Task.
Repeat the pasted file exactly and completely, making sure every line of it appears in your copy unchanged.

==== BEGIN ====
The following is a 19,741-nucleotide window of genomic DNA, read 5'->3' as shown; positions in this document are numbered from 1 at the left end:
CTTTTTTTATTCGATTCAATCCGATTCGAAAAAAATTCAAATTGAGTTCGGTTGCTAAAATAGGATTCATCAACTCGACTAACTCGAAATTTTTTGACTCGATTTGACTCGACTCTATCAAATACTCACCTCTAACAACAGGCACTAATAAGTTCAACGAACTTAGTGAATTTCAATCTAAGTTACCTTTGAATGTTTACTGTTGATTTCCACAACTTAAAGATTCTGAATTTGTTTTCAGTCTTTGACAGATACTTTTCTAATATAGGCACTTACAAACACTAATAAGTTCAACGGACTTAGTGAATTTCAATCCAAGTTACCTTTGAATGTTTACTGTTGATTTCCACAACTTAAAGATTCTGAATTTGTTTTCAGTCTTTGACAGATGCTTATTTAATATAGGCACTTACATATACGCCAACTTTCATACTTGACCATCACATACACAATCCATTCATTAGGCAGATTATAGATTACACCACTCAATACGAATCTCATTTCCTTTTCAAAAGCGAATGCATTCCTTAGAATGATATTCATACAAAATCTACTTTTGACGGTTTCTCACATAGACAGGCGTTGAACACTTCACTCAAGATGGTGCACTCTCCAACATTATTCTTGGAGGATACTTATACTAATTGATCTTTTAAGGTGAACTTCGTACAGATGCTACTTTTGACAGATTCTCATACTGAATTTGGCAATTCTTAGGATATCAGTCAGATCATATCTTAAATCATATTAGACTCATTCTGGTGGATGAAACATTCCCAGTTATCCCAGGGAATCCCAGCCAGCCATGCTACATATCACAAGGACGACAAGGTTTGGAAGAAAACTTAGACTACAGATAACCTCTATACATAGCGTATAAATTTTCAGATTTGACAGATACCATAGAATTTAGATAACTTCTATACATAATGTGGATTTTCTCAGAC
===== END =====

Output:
The following is a 19,741-nucleotide window of genomic DNA, read 5'->3' as shown; positions in this document are numbered from 1 at the left end:
CTTTTTTTATTCGATTCAATCCGATTCGAAAAAAATTCAAATTGAGTTCGGTTGCTAAAATAGGATTCATCAACTCGACTAACTCGAAATTTTTTGACTCGATTTGACTCGACTCTATCAAATACTCACCTCTAACAACAGGCACTAATAAGTTCAACGAACTTAGTGAATTTCAATCTAAGTTACCTTTGAATGTTTACTGTTGATTTCCACAACTTAAAGATTCTGAATTTGTTTTCAGTCTTTGACAGATACTTTTCTAATATAGGCACTTACAAACACTAATAAGTTCAACGGACTTAGTGAATTTCAATCCAAGTTACCTTTGAATGTTTACTGTTGATTTCCACAACTTAAAGATTCTGAATTTGTTTTCAGTCTTTGACAGATGCTTATTTAATATAGGCACTTACATATACGCCAACTTTCATACTTGACCATCACATACACAATCCATTCATTAGGCAGATTATAGATTACACCACTCAATACGAATCTCATTTCCTTTTCAAAAGCGAATGCATTCCTTAGAATGATATTCATACAAAATCTACTTTTGACGGTTTCTCACATAGACAGGCGTTGAACACTTCACTCAAGATGGTGCACTCTCCAACATTATTCTTGGAGGATACTTATACTAATTGATCTTTTAAGGTGAACTTCGTACAGATGCTACTTTTGACAGATTCTCATACTGAATTTGGCAATTCTTAGGATATCAGTCAGATCATATCTTAAATCATATTAGACTCATTCTGGTGGATGAAACATTCCCAGTTATCCCAGGGAATCCCAGCCAGCCATGCTACATATCACAAGGACGACAAGGTTTGGAAGAAAACTTAGACTACAGATAACCTCTATACATAGCGTATAAATTTTCAGATTTGACAGATACCATAGAATTTAGATAACTTCTATACATAATGTGGATTTTCTCAGAC